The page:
In his book The Denial of Death, the American anthropologist Ernest Becker wrote that people create the reality they need in order to discover themselves. The reality he had in mind was not just their immediate reality, but that of culture more widely, the imaginative landscapes humans have always both explored and erected, myths, stories, ideas and ideals.
And also fairy tales. Those stories on the edge, fluttering between the ordinary and the prodigious.
We don’t believe in fairy tales, the modern credo goes. We’ve been catechised into a doctrine that undermines our ability to see the unusual for anything else other than, well, unusual, while impairing all possibilities for reading into it anything more than a sense of empirical apprehension. We’ve ceased to dread and fear, and we’re just simply scared, horror-struck, while knowing that the dividing wall between the two worlds, the real and the imaginative, is made out of reinforced concrete.
But fairy tales have long tails, and they wrap them up around us in ways we don’t always expect. In ways that make us doubt the existence of that wall – at least until we are woken up to our cherished dogma and remember that there is nothing to be anxious about, really. A story is just a story, we tell ourselves.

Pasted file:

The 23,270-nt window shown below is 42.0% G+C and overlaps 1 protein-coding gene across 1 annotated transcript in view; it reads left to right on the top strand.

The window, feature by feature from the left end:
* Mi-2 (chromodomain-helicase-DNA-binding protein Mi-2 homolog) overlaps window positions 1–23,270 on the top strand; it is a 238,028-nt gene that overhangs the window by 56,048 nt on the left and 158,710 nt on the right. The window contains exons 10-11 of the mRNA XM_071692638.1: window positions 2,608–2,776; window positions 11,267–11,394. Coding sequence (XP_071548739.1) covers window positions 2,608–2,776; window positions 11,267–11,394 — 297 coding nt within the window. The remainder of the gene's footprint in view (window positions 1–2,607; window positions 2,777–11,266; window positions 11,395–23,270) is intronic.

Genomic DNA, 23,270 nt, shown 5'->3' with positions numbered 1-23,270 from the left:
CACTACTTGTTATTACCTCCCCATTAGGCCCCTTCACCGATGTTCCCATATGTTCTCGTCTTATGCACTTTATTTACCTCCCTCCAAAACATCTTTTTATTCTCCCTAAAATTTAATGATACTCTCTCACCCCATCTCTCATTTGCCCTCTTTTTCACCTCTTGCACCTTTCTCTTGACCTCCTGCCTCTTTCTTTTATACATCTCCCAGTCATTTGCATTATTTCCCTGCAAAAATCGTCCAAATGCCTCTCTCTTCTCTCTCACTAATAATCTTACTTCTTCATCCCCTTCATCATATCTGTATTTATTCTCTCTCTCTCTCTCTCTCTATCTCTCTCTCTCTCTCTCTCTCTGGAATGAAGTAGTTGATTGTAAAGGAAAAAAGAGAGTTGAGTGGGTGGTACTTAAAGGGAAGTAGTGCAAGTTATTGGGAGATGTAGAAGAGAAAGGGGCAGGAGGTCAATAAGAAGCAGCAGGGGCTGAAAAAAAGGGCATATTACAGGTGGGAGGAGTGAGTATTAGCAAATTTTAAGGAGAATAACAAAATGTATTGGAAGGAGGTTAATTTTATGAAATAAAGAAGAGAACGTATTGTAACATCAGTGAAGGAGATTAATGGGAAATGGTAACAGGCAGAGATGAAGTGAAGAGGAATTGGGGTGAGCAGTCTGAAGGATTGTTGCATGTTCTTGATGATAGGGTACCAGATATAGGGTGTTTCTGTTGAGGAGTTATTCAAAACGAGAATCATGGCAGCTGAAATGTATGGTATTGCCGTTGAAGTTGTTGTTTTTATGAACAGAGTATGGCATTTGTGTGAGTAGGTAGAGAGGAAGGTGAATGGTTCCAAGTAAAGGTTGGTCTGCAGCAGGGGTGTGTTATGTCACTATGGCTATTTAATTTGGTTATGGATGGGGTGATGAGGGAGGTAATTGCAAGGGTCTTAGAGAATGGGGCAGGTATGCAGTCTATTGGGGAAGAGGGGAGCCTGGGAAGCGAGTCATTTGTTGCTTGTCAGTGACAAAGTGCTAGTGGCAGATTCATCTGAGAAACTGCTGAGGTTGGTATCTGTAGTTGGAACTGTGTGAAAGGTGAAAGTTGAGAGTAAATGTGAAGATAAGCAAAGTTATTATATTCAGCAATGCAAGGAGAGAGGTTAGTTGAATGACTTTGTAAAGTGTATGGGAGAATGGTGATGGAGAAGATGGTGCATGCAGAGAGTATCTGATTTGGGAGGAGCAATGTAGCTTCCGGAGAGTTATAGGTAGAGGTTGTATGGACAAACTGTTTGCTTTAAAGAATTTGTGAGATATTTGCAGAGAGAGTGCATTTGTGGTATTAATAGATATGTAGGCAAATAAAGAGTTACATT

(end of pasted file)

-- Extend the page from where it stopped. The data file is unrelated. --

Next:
The distant root of the word fairy is the Latin word fatum, that which is ordained. Preordained. Fairy tales pre-exist us all, but we make them, too, as we go along because there is no other way to be. There is a case to be made that science-fiction stories are latter-day fairytales, the supernatural and legendary having been replaced by the techno-paradigm of scientific idealism. ‘What happens if the personal forces governing the universe descended in your backyard’ becomes ‘what if science could eat out a bigger chunk of reality and achieve what nobody thinks it can (but everyone secretly hopes it would, at least one day)?’. One kind of fairy tale grabbing another with its long, winding tail.